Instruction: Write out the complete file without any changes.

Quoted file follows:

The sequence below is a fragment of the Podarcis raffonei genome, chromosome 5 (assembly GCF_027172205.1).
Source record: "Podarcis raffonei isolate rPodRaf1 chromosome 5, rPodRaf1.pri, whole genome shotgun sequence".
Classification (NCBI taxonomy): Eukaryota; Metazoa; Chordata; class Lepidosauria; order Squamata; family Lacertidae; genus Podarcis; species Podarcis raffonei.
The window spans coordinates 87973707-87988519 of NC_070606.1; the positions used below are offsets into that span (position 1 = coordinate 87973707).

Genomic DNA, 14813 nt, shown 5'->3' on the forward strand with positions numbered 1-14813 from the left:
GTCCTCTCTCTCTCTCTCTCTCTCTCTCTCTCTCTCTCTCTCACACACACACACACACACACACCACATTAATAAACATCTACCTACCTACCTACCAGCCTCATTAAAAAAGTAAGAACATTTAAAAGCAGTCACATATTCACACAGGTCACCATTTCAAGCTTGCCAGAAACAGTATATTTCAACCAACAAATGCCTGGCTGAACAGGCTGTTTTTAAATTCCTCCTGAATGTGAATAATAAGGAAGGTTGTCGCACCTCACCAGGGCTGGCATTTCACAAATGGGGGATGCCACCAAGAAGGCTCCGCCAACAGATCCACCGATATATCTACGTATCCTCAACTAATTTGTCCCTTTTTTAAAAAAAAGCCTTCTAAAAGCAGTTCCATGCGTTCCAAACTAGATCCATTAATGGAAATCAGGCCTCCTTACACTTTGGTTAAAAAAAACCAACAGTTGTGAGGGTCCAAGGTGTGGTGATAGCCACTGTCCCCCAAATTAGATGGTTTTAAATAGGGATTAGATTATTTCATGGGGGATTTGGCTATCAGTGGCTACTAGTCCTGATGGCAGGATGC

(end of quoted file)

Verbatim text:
The sequence below is a fragment of the Podarcis raffonei genome, chromosome 5 (assembly GCF_027172205.1).
Source record: "Podarcis raffonei isolate rPodRaf1 chromosome 5, rPodRaf1.pri, whole genome shotgun sequence".
Classification (NCBI taxonomy): Eukaryota; Metazoa; Chordata; class Lepidosauria; order Squamata; family Lacertidae; genus Podarcis; species Podarcis raffonei.
The window spans coordinates 87973707-87988519 of NC_070606.1; the positions used below are offsets into that span (position 1 = coordinate 87973707).

Genomic DNA, 14813 nt, shown 5'->3' on the forward strand with positions numbered 1-14813 from the left:
GTCCTCTCTCTCTCTCTCTCTCTCTCTCTCTCTCTCTCTCTCACACACACACACACACACACACCACATTAATAAACATCTACCTACCTACCTACCAGCCTCATTAAAAAAGTAAGAACATTTAAAAGCAGTCACATATTCACACAGGTCACCATTTCAAGCTTGCCAGAAACAGTATATTTCAACCAACAAATGCCTGGCTGAACAGGCTGTTTTTAAATTCCTCCTGAATGTGAATAATAAGGAAGGTTGTCGCACCTCACCAGGGCTGGCATTTCACAAATGGGGGATGCCACCAAGAAGGCTCCGCCAACAGATCCACCGATATATCTACGTATCCTCAACTAATTTGTCCCTTTTTTAAAAAAAAGCCTTCTAAAAGCAGTTCCATGCGTTCCAAACTAGATCCATTAATGGAAATCAGGCCTCCTTACACTTTGGTTAAAAAAAACCAACAGTTGTGAGGGTCCAAGGTGTGGTGATAGCCACTGTCCCCCAAATTAGATGGTTTTAAATAGGGATTAGATTATTTCATGGGGGATTTGGCTATCAGTGGCTACTAGTCCTGATGGCAGGATGC